Reedsport in Douglas County, Oregon — The American West (Northwest)
Umpqua River Lighthouse
Originally the first lighthouse in the Oregon Territory. Was built in 1857 near the mouth of the river. It was undermined and destroyed by flood in Feb. 1864. Rebuilt here in 1891 and completed in 1894. It shines a guiding light to all mariners.
The illumination was changed from oil to electricity in 1934.
Conical tower – 65’
Elev. – 165’ above sea level
Lens – 6’ diameter, 10’ high and weighs 2 tons
Prisms – 616, hand cut in Paris, France 1890
Lamp – U.K. 00 Candlepower
Visibility – 19 miles seaward
Signal – 2 white flashes followed by 1 red
Original Cost $50,000
Erected by U.S. Coast Guard.
Location. 43° 39.739′ N, 124° 11.92′ W. Marker is in Reedsport, Oregon, in Douglas County. Marker is on Lighthouse Road west of Oregon Coast Highway (U.S. 101), on the right when traveling north. Touch for map. Marker is located within Umpqua Lighthouse State Park, directly in front of the subject lighthouse. Marker is at or near this postal address: 1020 Lighthouse Road, Reedsport OR 97467, United States of America.
Other nearby markers. At least 3 other markers are within 6 miles of this marker, measured as the crow flies U.S.C.G. Station, Umpqua River, 1939 (about 500 feet away, measured in a direct line); History of Local Steam Donkey (approx. 5.9 miles away); What is a Steam Donkey? (approx. 5.9 miles away).
Regarding Umpqua River Lighthouse. National Register of Historic Places (1977)
Related markers. Click here for a list of markers that are related to this marker. Oregon Coast Lighthouses
Also see . . .
1. Umpqua River Lighthouse.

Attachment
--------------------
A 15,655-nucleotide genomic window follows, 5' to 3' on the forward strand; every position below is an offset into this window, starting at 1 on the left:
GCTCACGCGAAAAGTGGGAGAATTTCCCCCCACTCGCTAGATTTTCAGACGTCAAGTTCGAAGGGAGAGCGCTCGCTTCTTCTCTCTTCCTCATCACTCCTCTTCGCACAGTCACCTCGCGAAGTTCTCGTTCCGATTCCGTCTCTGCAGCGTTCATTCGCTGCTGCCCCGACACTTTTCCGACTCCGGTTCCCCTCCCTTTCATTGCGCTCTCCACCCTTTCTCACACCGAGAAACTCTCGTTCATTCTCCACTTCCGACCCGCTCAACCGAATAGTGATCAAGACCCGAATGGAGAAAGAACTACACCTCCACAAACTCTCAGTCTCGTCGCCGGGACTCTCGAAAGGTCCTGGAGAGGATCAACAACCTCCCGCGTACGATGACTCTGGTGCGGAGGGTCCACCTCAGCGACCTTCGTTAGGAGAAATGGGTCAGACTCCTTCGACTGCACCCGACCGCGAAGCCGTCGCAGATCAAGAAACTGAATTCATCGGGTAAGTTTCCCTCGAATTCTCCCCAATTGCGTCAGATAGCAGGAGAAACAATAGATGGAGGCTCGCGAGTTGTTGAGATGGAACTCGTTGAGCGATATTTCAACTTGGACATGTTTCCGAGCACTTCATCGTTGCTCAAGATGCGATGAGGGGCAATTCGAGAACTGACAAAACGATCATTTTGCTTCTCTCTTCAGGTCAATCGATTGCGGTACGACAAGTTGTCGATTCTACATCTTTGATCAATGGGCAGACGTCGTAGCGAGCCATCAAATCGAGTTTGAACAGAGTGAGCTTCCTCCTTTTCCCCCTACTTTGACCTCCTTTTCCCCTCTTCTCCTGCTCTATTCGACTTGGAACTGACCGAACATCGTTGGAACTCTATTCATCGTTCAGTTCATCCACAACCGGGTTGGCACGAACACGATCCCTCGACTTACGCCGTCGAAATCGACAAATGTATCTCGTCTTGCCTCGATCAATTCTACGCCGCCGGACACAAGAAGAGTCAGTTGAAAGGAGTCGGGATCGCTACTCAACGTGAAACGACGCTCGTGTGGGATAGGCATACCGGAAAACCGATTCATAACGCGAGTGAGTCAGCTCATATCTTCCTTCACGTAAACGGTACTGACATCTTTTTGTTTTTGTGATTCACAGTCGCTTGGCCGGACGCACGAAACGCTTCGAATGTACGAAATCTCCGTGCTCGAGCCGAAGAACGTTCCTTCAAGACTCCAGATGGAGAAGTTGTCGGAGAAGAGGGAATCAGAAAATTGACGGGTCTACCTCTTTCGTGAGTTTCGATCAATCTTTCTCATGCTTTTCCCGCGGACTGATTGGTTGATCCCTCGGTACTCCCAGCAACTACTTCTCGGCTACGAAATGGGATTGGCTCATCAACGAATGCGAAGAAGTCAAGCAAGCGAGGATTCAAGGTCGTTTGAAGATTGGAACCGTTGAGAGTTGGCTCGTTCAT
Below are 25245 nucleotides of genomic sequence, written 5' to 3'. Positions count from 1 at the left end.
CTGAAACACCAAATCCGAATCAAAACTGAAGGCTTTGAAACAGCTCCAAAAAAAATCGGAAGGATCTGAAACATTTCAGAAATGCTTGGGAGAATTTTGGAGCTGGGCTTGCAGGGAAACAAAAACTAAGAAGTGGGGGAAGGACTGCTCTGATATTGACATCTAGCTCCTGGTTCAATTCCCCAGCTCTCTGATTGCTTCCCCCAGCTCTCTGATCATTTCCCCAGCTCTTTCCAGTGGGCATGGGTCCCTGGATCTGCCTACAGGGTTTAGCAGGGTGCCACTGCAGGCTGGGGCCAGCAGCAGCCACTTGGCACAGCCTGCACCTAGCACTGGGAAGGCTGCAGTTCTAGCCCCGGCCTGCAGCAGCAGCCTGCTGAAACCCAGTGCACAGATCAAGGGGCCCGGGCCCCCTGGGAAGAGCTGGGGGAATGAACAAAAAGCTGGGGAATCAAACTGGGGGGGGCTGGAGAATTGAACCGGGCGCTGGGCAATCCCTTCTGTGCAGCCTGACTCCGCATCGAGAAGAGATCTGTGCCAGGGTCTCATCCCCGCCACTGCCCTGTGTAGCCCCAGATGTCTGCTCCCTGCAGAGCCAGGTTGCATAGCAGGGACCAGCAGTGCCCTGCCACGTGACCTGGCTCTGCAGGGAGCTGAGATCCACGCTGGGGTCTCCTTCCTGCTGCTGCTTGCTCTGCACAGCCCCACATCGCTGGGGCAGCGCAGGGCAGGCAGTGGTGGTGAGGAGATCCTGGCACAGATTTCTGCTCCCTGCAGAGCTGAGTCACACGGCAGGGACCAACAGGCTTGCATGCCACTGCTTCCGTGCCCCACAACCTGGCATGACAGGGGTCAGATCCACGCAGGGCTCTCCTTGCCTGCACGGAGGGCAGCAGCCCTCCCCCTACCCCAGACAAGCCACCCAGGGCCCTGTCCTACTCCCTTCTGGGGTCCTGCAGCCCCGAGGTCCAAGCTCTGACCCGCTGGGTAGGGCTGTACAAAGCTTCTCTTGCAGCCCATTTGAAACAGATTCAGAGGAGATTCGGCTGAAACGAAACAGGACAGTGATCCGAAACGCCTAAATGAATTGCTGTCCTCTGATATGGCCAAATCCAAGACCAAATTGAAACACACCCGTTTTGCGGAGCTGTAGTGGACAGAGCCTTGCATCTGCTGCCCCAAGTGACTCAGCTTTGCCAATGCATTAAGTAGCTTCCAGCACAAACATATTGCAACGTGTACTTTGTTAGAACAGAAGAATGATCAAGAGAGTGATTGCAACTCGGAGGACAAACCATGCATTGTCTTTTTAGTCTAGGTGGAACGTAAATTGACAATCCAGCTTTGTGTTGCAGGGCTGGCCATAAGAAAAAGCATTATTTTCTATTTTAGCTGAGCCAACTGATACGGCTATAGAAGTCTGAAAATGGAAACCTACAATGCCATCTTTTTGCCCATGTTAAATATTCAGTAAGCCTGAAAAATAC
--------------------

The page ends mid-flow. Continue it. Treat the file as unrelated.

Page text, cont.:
The tower’s first-order Fresnel lens, manufactured in 1890 by Barbier & Co of Paris, is a thing of beauty and was originally illuminated by a Funck mineral oil lamp. The lens has twenty-four bull’s-eye panels and completes a revolution every two minutes, producing a signature of two white flashes followed by a red flash. Every seventy minutes the keepers would have to wind up the weight that revolved the lens. Marinus Stream from Astoria Oregon, the first head keeper of the new lighthouse, tragically drowned two years after arriving at the station. Despite the early tragedy, Umpqua River Lighthouse became a desired assignment for lightkeepers, perhaps because the station did not have a fog signal. (Submitted on January 30, 2018, by Cosmos Mariner of Cape Canaveral, Florida.)
2. Umpqua River Lighthouse (1857).
The first Umpqua River Lighthouse was built in a war zone. Interethnic violence surged as miners flooded (Submitted on January 30, 2018, by Cosmos Mariner of Cape Canaveral, Florida.)
3. Umpqua River Lighthouse (1894).
Construction started on the new light in 1892, and it was first lit in 1894. Built at the same time as Heceta Head Light, it was built from the same plans and is virtually identical to its more northern sister. Unlike its predecessor, the new light had several advantages over the original light. Built 100 feet (30 m) above the river, the new light was safe from flooding. This was partly due to the Light House Board's insistence that ships be able to plot a course based on visible lighthouses. (Submitted on January 30, 2018, by Cosmos Mariner of Cape Canaveral, Florida.)
4. Umpqua River Lighthouse.
The glass in the Fresnel lens was hand cut in Paris France in 1890, it has 616 prisms and has 24-bulls-eyes, 8 are covered with red glass, the (Submitted on January 30, 2018, by Cosmos Mariner of Cape Canaveral, Florida.)
Categories. • Man-Made Features • Notable Buildings • Waterways & Vessels •
Credits. This page was last revised on April 20, 2018. This page originally submitted on January 27, 2018, by Cosmos Mariner of Cape Canaveral, Florida. This page has been viewed 75 times since then. Last updated on February 9, 2018, by Cosmos Mariner of Cape Canaveral, Florida. Photos: 1. submitted on January 27, 2018, by Cosmos Mariner of Cape Canaveral, Florida. 2, 3, 4, 5, 6. submitted on January 30, 2018, by Cosmos Mariner of Cape Canaveral, Florida. 7. submitted on April 8, 2018, by Cosmos Mariner of Cape Canaveral, Florida. • Andrew Ruppenstein was the editor who published this page.